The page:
Some disadvantages may be that you have to do the dialysis alone at home. However, there is always a standby service available in case of technical problems, and a standby service from the hospital for medical problems. You also need some space to store the material and the device.

Self-care dialysis

This means that the patient is dialysed in the hospital (at the dialysis department), but is partly responsible for his/her treatment. Self-care is therefore a nice compromise between home dialysis and haemodialysis at the hospital.

Preferably you are in a relatively healthy condition, i.e. no major diseases or disorders in addition to your dialysis treatment. Furthermore, you are motivated to take on a shared responsibility. And you show a genuine interest in the training you are offered.

This training takes one to two months, depending on the individual. You learn what dialysis treatment involves, how to set up a machine, what alarms you may be confronted with and how to solve them... This is all based on a fully developed course and close guidance from the nursing staff.

Some reasons to choose self-care dialysis:

  • Independence for you and your family:
    • no waiting times
    • more compatible with your job (free choice of times and days, 3 to 6 days of dialysis per week and maximum 3 days between treatments)
    • less strict diet in case of more frequent dialysis
    • self-care

Holiday dialysis

Holidays and dialysis go perfectly together in our region. You can have the dialysis in Ypres and our Centre for Autodialysis in Veurne.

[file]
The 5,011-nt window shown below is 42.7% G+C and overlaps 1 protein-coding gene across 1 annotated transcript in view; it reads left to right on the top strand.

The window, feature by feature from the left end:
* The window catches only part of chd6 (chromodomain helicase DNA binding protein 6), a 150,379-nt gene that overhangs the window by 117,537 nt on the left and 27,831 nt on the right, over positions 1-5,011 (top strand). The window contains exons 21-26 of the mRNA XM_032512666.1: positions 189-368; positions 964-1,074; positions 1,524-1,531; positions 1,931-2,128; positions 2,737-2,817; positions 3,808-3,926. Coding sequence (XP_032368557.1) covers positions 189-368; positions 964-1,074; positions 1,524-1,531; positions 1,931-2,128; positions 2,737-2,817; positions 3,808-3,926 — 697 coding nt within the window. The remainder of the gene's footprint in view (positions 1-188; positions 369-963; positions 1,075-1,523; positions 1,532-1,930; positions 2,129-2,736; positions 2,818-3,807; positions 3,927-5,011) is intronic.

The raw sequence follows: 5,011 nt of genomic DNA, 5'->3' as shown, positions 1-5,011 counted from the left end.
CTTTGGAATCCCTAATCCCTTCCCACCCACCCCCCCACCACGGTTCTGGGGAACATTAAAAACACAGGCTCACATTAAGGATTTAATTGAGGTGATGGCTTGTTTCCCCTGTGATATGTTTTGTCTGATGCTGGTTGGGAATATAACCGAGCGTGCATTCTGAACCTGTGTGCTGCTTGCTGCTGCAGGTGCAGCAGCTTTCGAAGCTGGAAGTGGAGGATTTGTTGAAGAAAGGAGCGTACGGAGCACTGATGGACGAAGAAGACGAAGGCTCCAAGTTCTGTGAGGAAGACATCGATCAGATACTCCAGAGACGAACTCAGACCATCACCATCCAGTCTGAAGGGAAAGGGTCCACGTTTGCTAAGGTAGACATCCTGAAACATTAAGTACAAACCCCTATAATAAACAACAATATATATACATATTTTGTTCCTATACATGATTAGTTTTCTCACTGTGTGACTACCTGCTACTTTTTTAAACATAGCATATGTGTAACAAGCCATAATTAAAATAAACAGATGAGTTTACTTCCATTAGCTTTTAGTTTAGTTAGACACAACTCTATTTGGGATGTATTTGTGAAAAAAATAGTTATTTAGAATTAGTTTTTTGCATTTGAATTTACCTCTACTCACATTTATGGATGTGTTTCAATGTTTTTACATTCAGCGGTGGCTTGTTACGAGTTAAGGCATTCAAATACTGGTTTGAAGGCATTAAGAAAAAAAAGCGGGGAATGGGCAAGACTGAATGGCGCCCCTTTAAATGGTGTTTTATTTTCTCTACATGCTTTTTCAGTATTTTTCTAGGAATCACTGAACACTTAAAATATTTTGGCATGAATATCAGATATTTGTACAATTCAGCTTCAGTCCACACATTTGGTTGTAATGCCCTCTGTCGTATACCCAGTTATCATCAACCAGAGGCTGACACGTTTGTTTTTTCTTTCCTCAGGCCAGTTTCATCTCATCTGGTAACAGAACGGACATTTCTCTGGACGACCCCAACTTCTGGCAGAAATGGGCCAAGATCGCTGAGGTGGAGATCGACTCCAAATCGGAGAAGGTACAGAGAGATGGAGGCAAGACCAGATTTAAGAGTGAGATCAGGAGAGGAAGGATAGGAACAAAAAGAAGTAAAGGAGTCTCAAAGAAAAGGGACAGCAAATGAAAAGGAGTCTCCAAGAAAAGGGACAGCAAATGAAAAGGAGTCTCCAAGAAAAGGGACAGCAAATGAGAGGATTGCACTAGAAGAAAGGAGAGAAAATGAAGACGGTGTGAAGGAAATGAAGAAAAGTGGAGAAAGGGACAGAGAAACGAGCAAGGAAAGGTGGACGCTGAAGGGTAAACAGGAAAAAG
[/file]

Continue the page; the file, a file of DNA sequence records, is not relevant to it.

• Holiday dialysis Ypres:

You are welcome at our centre for chronic haemodialysis.

Interested parties can download the application form below.

Please return the completed form to the centre where the request was made at least one month before the first holiday dialysis.

Night dialysis

In the dialysis centre of the Jan Yperman Hospital, the possibility of dialysing at night has existed since the beginning of October 2017.

To be a candidate, you must first and foremost be motivated and have no medical contraindication for night dialysis. The intention is to help professionally active patients in the first place, but other patients can certainly be considered as well.

The decision is made by the nephrologists.

Practical details

There are 10 places available at night for dialysis patients according to a fixed schedule on Monday, Wednesday and Friday nights.

Nocturnal haemodialysis takes on average 8 hours. Patients are expected to report for dialysis between 21 and 22 hours. Two dialysis nurses are present at night.

Advantages and disadvantages

The advantages of nocturnal dialysis are a better quality of life and better control of phosphorus, which makes the diet less strict, allows medication to be tapered off frequently and reduces the risk of arteriosclerosis. Fluid removal can also be slower, resulting in less frequent cramps and drops in blood pressure. Often, blood-pressure-lowering medication can also be reduced.

There are also psychosocial benefits: because dialysis takes place during sleep, time is freed up during the day for study, work or family activities.

A disadvantage may be that your sleep is impaired during the nocturnal dialysis.

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More info

For additional information and questions, please contact the dialysis head nurse or one of the deputy managers on phone number 057 35 61 41 on weekdays between 8 a.m. and 5 p.m.